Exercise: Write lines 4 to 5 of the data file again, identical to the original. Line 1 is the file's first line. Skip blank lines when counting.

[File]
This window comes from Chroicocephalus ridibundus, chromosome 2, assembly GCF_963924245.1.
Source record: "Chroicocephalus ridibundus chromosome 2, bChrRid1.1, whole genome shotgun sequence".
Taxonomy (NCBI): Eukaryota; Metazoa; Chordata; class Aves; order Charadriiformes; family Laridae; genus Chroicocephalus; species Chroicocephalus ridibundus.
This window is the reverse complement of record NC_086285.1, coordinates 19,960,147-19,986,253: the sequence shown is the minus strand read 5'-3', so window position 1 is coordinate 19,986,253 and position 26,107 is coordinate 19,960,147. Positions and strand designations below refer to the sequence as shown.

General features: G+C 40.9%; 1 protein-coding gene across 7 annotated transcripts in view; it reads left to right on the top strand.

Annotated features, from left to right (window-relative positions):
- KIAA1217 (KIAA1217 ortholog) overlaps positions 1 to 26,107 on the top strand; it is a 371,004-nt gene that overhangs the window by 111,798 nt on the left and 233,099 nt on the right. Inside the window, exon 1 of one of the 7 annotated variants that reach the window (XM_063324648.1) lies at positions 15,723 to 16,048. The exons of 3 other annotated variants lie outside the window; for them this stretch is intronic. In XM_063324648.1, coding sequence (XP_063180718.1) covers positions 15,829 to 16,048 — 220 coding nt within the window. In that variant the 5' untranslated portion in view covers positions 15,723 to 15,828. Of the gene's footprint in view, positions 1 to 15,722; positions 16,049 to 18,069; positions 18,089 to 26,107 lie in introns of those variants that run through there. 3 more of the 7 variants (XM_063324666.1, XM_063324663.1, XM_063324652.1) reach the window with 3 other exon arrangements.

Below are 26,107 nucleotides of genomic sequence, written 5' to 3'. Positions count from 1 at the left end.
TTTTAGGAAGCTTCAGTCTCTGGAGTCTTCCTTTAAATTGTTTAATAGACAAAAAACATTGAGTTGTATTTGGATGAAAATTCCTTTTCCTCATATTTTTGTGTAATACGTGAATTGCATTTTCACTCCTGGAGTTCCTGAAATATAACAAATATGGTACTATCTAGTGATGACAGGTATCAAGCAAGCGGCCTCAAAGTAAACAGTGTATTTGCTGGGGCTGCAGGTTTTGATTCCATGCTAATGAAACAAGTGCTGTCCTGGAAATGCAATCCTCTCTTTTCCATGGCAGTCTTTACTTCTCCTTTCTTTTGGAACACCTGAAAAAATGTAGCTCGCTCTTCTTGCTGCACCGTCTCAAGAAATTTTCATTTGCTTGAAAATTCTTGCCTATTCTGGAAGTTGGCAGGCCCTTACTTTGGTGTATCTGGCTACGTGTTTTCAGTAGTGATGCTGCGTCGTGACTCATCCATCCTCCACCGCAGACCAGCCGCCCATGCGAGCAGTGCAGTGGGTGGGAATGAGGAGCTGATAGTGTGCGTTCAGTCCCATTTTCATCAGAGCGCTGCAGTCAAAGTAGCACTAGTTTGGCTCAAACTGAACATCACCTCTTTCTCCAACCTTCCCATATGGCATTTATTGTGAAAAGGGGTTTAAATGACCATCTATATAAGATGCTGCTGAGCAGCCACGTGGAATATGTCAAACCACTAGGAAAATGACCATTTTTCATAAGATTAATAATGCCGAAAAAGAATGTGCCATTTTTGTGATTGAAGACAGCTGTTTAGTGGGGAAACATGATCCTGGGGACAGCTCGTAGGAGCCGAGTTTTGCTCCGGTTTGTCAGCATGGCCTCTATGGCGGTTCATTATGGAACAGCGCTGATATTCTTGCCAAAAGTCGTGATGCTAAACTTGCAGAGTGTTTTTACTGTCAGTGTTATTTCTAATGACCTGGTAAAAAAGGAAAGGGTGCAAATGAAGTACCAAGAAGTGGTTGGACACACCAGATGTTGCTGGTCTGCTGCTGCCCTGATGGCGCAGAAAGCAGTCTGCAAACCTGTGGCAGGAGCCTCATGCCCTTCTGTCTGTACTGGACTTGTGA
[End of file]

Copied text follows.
This window is the reverse complement of record NC_086285.1, coordinates 19,960,147-19,986,253: the sequence shown is the minus strand read 5'-3', so window position 1 is coordinate 19,986,253 and position 26,107 is coordinate 19,960,147. Positions and strand designations below refer to the sequence as shown.

General features: G+C 40.9%; 1 protein-coding gene across 7 annotated transcripts in view; it reads left to right on the top strand.